Session Time: 1:15pm-2:45pm
Location: Agora 3 West, Level 3
Objective: To find a correlation between off-related pain, and dopaminergic dysregulation syndrome (DDS ); to investigate in a subgroup of patients the neural underpinnings of the DDS, and then to present our suggested pharmacological and non-pharmacological interventions on symptoms correlated with DDS, according to each clinical picture.
Background: The DDS is a condition when the PD patient intakes an amount of dopaminergic drugs more than he effectively needs. Our hypothesis is that off-related pain may represent an internal cue to increase the demand of therapy within a behavioral addiction LD-related.
Method: In 80 PD patients we analyzed over the clinical variables and Levodopa equivalent day dosage (LEDD), King Pain Scale score, the PD Impulsive-Compulsive Disorders Questionnaire (QUIP) score. In a subgroup (PET group) of 10 PD patients, we compared DDS with and without pain, by means 18-FDG-PET (positron emission tomography).In a subgroup (NIRS/VR group) of 10 PD patients, 5 patients with DDS and pain were compared with 5 PD patients without DDS as control group, by means of Cerebral Near Infrared Spectroscopy (NIRS), during an immersion in a dedicated virtual game room (www.neurovr.com). At the end, we present our personal clinical cases following our proposed exploratory guidelines such as pharmacological interventions or non-pharmacological interventions (such as repetitive Transcranial Magnetic Stimulation, rtms) aiming to inhibit the compulsive behavior.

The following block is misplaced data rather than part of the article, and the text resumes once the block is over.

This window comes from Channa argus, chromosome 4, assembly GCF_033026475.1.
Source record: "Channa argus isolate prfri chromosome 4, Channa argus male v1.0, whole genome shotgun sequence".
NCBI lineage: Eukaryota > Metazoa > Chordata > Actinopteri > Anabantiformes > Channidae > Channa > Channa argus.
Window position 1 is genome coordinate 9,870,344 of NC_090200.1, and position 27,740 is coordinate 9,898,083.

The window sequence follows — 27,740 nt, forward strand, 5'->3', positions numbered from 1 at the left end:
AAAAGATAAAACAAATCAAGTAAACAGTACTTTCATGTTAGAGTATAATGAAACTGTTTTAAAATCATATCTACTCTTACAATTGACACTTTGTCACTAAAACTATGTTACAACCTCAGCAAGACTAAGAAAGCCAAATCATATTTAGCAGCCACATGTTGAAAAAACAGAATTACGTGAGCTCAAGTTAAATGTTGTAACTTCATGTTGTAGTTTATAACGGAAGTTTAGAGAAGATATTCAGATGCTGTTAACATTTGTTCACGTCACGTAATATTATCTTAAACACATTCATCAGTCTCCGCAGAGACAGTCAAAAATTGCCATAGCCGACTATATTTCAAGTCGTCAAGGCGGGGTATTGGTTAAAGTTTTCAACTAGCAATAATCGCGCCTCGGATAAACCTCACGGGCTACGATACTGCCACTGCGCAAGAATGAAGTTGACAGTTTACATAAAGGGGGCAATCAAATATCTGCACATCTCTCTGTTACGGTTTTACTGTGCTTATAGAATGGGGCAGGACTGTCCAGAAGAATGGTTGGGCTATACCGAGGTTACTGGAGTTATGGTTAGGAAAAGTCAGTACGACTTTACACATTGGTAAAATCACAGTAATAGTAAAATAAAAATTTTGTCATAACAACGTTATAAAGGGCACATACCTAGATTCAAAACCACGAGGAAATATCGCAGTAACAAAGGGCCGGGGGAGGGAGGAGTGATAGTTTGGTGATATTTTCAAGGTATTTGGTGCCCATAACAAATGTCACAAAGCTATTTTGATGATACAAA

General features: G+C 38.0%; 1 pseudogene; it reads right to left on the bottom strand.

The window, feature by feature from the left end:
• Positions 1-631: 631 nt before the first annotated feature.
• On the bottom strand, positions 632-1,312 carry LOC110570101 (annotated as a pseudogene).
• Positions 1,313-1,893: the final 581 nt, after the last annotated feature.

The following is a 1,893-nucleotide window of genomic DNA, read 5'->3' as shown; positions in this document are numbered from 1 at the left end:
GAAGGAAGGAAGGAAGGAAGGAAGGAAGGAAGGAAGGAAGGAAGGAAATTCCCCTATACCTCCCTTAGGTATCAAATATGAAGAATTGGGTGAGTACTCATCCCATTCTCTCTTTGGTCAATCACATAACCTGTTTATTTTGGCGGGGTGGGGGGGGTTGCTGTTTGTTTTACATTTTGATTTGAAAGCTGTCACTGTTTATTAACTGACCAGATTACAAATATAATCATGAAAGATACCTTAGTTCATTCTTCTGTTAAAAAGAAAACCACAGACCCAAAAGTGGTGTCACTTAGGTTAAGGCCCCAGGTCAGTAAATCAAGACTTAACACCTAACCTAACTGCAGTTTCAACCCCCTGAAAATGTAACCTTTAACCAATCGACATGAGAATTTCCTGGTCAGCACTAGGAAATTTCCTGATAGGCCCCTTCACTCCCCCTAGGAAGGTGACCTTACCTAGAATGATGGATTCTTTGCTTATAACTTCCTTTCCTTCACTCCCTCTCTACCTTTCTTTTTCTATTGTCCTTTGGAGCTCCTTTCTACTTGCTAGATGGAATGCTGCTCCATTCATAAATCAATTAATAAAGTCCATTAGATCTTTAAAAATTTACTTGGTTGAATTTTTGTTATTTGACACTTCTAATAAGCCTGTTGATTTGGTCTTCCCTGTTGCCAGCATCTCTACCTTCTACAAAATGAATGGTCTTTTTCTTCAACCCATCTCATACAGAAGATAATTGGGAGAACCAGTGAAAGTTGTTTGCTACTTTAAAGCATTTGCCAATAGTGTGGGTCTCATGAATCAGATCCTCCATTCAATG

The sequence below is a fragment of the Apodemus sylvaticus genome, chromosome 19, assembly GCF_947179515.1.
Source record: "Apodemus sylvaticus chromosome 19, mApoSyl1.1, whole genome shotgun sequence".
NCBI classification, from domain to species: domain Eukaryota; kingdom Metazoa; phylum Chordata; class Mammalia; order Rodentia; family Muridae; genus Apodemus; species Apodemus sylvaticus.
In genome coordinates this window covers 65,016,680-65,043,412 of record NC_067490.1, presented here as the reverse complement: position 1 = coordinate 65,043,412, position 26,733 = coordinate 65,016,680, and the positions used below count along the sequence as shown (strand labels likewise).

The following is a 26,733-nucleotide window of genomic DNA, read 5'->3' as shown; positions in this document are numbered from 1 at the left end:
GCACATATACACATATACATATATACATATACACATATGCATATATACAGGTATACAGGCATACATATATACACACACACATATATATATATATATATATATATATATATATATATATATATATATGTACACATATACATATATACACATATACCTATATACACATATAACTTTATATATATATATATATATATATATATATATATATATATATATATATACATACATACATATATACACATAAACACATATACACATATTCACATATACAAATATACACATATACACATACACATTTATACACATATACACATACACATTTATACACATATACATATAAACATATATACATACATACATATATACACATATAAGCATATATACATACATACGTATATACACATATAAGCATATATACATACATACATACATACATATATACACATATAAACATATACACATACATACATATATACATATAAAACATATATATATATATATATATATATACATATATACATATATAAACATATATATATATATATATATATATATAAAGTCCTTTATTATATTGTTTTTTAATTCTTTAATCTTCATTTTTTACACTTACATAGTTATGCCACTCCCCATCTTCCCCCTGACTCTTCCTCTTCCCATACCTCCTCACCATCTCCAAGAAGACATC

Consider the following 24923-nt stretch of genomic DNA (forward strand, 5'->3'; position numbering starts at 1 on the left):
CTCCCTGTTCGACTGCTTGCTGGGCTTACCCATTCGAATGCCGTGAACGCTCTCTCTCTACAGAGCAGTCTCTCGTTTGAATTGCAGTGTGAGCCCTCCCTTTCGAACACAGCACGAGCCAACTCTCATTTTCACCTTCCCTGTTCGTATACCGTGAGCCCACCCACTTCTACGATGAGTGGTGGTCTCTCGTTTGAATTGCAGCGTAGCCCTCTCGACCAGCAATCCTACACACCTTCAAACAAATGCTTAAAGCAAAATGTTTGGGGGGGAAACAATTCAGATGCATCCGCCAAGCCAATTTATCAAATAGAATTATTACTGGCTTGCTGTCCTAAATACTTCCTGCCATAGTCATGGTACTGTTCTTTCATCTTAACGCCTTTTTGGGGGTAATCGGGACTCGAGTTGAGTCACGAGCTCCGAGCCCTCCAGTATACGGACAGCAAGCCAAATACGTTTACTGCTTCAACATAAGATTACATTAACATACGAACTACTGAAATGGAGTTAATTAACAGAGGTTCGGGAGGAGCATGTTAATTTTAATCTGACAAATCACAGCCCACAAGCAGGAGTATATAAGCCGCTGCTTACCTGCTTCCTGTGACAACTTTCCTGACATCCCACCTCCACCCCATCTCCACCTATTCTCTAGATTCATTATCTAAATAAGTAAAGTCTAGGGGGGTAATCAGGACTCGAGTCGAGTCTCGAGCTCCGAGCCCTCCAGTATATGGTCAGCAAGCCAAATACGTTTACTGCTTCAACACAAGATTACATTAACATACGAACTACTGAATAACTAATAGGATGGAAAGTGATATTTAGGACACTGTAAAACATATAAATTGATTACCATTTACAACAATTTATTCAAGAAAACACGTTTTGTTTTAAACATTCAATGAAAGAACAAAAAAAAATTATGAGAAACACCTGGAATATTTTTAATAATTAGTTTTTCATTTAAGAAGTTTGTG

Results: A positive DDS UPDRS item score correlates significantly with fluctuation-related King pain score ( p< 0.001). In our sample, the LEDD is higher in the group with chronic pain compared with the group without (p<0.042). DDS-PD patients showed a major hypometabolism of bilateral parieto-temporo-occipital cortex than PD (p=0.001).Futhermore, DDS-PD patients showed an hypermetabolism of bilateral mesial orbitofrontal cortex during off-phase (p=0.001) that disappear during on-phase.
Conclusion: Patients with DDS present a positive correlation with motor fluctuation-related pain. Neurocircuitries related to impulsivity and reward are altered by over dopaminergic stimulation in PD, and pain may represent a signal of dopaminergic addictionThese finding may encourage new therapeutical strategies aimed to reduce pain in PD, by abolishing extradoses of LD, ameliorate global motor response and reduce severity and frequency of off-phase and/or treating directly impulsivity.
To cite this abstract in AMA style:G. Albani, L. Pradotto, G. Veneziano, P. Cipresso, E. Pedroli, F. Scarpina, A. Mauro, M. Semonella, A. Cistaro. Impulse control and pain : a link in Parkinson’s disease. [abstract]. Mov Disord. 2019; 34 (suppl 2). https://www.mdsabstracts.org/abstract/impulse-control-and-pain-a-link-in-parkinsons-disease/. Accessed November 28, 2023.
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MDS Abstracts - https://www.mdsabstracts.org/abstract/impulse-control-and-pain-a-link-in-parkinsons-disease/